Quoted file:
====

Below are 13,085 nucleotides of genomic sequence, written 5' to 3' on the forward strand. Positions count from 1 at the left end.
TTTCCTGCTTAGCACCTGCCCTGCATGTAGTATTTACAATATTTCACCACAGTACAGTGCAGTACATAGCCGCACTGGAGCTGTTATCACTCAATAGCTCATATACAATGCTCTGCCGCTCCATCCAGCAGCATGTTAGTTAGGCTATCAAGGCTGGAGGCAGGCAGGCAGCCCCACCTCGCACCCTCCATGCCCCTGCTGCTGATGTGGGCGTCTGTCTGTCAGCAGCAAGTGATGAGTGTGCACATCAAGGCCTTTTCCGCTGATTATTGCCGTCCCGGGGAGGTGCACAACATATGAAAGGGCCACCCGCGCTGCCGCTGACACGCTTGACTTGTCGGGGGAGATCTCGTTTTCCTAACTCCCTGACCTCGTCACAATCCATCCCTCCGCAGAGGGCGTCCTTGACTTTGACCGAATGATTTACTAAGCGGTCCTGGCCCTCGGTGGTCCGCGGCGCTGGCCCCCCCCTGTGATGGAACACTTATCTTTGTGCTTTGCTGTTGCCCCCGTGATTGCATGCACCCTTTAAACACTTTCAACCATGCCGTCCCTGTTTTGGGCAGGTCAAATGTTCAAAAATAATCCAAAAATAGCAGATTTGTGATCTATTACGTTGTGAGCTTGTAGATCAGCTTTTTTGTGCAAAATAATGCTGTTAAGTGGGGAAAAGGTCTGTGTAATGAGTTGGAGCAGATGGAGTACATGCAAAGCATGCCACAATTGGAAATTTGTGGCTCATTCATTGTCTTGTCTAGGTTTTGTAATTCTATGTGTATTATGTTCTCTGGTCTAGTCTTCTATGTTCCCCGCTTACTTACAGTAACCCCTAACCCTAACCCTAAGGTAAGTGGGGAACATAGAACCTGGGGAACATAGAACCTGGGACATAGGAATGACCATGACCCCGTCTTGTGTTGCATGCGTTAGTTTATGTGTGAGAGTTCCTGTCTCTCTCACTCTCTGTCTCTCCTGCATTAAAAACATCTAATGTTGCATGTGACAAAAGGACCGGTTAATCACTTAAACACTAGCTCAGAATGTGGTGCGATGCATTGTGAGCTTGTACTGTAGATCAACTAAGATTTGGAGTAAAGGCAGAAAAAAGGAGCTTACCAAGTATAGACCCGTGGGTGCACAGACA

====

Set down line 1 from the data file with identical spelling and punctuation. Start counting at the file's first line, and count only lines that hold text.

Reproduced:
Below are 13,085 nucleotides of genomic sequence, written 5' to 3' on the forward strand. Positions count from 1 at the left end.